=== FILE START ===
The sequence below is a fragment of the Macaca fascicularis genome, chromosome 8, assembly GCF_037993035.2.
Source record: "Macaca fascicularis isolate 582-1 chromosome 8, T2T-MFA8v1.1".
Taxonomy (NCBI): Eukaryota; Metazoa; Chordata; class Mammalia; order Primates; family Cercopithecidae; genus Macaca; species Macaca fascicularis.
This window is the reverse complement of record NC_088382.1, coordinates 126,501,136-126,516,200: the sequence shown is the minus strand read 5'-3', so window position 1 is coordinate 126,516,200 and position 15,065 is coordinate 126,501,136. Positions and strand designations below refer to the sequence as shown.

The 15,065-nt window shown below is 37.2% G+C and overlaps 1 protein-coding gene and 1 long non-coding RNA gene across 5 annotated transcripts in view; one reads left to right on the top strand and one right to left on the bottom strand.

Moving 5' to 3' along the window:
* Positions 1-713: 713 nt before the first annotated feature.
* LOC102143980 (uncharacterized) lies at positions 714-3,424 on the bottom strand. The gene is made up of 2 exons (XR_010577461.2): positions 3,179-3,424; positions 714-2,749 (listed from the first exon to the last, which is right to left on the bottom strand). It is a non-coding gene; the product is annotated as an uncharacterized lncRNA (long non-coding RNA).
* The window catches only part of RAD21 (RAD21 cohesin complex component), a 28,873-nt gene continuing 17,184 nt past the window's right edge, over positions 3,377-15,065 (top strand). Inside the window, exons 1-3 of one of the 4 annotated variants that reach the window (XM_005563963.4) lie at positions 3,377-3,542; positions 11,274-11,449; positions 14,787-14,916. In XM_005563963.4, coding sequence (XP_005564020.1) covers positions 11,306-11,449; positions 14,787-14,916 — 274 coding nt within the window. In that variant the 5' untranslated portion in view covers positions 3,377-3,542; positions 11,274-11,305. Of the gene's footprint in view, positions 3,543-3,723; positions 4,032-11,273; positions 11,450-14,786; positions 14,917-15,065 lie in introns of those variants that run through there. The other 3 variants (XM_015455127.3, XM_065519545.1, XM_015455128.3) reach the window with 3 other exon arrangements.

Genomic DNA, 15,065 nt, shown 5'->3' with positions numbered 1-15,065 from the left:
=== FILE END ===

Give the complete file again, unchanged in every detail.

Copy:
The sequence below is a fragment of the Macaca fascicularis genome, chromosome 8, assembly GCF_037993035.2.
Source record: "Macaca fascicularis isolate 582-1 chromosome 8, T2T-MFA8v1.1".
Taxonomy (NCBI): Eukaryota; Metazoa; Chordata; class Mammalia; order Primates; family Cercopithecidae; genus Macaca; species Macaca fascicularis.
This window is the reverse complement of record NC_088382.1, coordinates 126,501,136-126,516,200: the sequence shown is the minus strand read 5'-3', so window position 1 is coordinate 126,516,200 and position 15,065 is coordinate 126,501,136. Positions and strand designations below refer to the sequence as shown.

The 15,065-nt window shown below is 37.2% G+C and overlaps 1 protein-coding gene and 1 long non-coding RNA gene across 5 annotated transcripts in view; one reads left to right on the top strand and one right to left on the bottom strand.

Moving 5' to 3' along the window:
* Positions 1-713: 713 nt before the first annotated feature.
* LOC102143980 (uncharacterized) lies at positions 714-3,424 on the bottom strand. The gene is made up of 2 exons (XR_010577461.2): positions 3,179-3,424; positions 714-2,749 (listed from the first exon to the last, which is right to left on the bottom strand). It is a non-coding gene; the product is annotated as an uncharacterized lncRNA (long non-coding RNA).
* The window catches only part of RAD21 (RAD21 cohesin complex component), a 28,873-nt gene continuing 17,184 nt past the window's right edge, over positions 3,377-15,065 (top strand). Inside the window, exons 1-3 of one of the 4 annotated variants that reach the window (XM_005563963.4) lie at positions 3,377-3,542; positions 11,274-11,449; positions 14,787-14,916. In XM_005563963.4, coding sequence (XP_005564020.1) covers positions 11,306-11,449; positions 14,787-14,916 — 274 coding nt within the window. In that variant the 5' untranslated portion in view covers positions 3,377-3,542; positions 11,274-11,305. Of the gene's footprint in view, positions 3,543-3,723; positions 4,032-11,273; positions 11,450-14,786; positions 14,917-15,065 lie in introns of those variants that run through there. The other 3 variants (XM_015455127.3, XM_065519545.1, XM_015455128.3) reach the window with 3 other exon arrangements.

Genomic DNA, 15,065 nt, shown 5'->3' with positions numbered 1-15,065 from the left: